Jimmie Lee Kirkpatrick (left), with De Kirkpatrick at Myers Park in January, says, ''There is so much division and bickering over basic issues. This has reaffirmed that there are people with similar views on humanity.'' Photographer: David T. Foster III
In early January, Jimmie Lee Kirkpatrick and De Kirkpatrick scraped away leaves and dirt from the edges of stone slabs to look for clues at Sardis Presbyterian Church Cemetery.
For a year, the past has kept calling to them. The discovery of a shared family history has expanded both of their personal narratives back a full century before they first met. Instead of beginning in 1965 when they were seniors together at Myers Park High, their history traces to 1860 on the eve of the Civil War, when De’s ancestors owned Jimmie Lee’s ancestors.
- PROTECTING THE PAST: Slave cemetery at Sardis Presbyterian is 'sacred ground'
- HOME PROVIDED HISTORY: A historian writes about his family’s role in trading slaves.
Part 2 of a 3-part series
In the mid-1920s, 12 Kirkpatricks gathered around their father, Sam, for a portrait. That’s him in front, holding a photograph of his wife, Isabella, who died in 1922 after more than 40 years together. Sam Kirkpatrick was born a slave in about 1853.
The family portrait, which looks as though it might have been taken on a Sunday after church, connects two generations of Kirkpatricks to more than 100 years of African-American life in Mecklenburg County: the freed slave Sam and his children, more than half of whom lived through the civil rights struggle in the 1960s.
- SLIDESHOW: Kirkpatrick family history
- COLUMN: The power of a story and a connection
- GENEALOGY: Church research helped overcome a genealogy dead end
There was a message waiting for De Kirkpatrick when he returned to his Charlotte office: “Your cousin from Oregon called.” De laughed. Jimmie Lee Kirkpatrick still has a sense of humor, he remembers thinking.
The two weren’t relatives and hadn’t been friends at Myers Park High School in 1965, but they did share the same last name. In the hallways then, they sometimes jokingly yelled, “Hey, Cuz.”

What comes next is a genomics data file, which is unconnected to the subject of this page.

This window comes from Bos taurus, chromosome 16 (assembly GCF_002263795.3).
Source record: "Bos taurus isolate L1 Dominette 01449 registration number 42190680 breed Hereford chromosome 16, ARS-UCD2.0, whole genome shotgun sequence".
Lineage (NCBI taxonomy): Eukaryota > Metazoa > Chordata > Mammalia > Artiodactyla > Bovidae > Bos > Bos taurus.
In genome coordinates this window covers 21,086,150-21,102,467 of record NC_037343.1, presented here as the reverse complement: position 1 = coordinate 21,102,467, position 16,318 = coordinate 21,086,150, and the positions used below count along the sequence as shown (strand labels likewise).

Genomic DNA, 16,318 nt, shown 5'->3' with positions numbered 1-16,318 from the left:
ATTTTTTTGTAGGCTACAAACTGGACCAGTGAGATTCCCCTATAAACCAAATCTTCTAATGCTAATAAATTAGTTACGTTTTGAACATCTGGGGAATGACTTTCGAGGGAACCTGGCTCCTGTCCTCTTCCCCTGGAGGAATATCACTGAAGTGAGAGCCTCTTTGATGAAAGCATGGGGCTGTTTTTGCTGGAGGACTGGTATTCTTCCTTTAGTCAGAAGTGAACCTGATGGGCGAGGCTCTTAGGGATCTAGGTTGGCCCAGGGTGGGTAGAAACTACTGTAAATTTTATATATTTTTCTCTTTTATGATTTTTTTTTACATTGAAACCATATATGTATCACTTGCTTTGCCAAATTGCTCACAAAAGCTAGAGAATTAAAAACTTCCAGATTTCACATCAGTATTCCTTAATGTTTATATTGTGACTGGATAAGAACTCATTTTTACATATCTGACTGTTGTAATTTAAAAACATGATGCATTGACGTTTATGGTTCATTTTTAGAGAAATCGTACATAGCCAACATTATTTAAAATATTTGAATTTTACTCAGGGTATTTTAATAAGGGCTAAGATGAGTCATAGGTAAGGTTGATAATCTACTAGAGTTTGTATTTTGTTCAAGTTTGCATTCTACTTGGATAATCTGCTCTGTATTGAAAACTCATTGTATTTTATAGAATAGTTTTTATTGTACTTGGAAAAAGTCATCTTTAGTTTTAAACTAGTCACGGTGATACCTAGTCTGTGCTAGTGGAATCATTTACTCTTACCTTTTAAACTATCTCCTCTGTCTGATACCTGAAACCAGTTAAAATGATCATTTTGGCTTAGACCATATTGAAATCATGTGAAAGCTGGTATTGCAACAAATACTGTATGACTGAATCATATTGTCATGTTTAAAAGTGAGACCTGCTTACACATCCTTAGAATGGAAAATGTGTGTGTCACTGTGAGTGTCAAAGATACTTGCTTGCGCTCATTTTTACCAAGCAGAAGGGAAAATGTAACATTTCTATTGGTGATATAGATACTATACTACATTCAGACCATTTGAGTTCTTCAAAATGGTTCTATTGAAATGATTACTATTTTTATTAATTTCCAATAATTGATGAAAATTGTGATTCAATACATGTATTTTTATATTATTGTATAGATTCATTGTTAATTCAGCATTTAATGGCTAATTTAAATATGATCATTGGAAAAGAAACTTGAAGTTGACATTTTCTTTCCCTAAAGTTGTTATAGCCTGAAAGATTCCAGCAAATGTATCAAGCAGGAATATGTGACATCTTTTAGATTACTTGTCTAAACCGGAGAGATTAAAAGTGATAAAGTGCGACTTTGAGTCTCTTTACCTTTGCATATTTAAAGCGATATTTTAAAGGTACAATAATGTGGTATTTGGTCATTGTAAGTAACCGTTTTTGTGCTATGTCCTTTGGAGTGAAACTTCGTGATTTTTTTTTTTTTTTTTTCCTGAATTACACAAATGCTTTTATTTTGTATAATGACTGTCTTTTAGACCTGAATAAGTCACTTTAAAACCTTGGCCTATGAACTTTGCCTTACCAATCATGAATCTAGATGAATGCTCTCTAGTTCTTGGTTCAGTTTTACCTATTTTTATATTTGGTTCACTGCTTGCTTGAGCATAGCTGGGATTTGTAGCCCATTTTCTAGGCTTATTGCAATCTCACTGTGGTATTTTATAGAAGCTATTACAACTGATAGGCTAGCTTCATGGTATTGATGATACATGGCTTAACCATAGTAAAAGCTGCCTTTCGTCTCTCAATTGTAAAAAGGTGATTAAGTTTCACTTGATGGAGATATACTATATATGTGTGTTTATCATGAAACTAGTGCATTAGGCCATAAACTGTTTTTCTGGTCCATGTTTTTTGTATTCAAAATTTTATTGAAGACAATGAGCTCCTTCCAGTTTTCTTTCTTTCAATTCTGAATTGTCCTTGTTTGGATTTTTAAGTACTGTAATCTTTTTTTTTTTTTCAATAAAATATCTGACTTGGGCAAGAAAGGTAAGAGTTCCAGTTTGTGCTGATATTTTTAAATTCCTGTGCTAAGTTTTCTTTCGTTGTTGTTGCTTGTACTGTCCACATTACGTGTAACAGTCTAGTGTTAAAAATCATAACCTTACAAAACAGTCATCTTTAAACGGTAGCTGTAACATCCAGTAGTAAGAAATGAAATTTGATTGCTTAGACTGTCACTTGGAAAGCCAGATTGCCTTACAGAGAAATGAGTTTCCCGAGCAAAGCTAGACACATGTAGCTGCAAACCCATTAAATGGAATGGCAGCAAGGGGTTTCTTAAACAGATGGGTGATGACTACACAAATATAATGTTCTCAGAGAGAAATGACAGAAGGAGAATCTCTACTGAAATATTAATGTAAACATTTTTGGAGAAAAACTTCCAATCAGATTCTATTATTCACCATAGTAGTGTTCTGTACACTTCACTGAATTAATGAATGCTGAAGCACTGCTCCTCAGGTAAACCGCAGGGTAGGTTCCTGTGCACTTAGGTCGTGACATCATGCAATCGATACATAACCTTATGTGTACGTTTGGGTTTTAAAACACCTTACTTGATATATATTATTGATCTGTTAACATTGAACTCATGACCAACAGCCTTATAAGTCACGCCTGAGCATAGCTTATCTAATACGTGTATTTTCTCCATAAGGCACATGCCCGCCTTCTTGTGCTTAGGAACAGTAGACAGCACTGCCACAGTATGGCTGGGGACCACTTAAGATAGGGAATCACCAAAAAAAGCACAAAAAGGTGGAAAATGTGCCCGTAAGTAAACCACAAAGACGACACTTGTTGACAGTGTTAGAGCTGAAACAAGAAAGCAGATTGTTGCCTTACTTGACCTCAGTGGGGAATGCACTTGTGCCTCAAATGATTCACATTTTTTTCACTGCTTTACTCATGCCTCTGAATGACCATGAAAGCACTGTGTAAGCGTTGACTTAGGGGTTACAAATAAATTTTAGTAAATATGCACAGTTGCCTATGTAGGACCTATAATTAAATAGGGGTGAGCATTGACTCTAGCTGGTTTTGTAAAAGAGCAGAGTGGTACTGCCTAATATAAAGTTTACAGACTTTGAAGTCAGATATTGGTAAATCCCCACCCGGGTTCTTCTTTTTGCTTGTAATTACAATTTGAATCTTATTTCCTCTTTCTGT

The collision of race and sports in Charlotte started in the early 1960s when high school football phenom Jimmie Lee Kirkpatrick broke out to become one of the greatest and most controversial athletes in the city’s history.
In 1964, Jimmie Lee Kirkpatrick was on his way to becoming one of the greatest running backs to ever play high school football in Charlotte.
As a junior, he scored five touchdowns in one game and gained more than 10 yards every time he carried the ball, twice what the best players averaged.
In an era when black high schools were mostly ignored, Kirkpatrick became the first African-American to make the Charlotte Observer all-county team.
As a kid, Jimmie Lee Kirkpatrick dreamed of playing in the Shrine Bowl. It was the biggest high school football game of the year. More than 14,000 people jammed Charlotte’s Memorial Stadium every December to watch the contest between the best players in North Carolina and South Carolina.
Myers Park High School's 1965 championship football team -- including stars Jimmie Lee Kirkpatrick (left), Neb Hayden, Mack Tharpe and Harris Woodside -- gathered with trophies for a reunion in January. Photographer: David T. Foster III
Jimmie Lee Kirkpatrick came home to visit Charlotte 47 years after moving from Second Ward to Myers Park, and during two emotional reunions learned that both his black and white high school football teammates learned lasting lessons from his experience.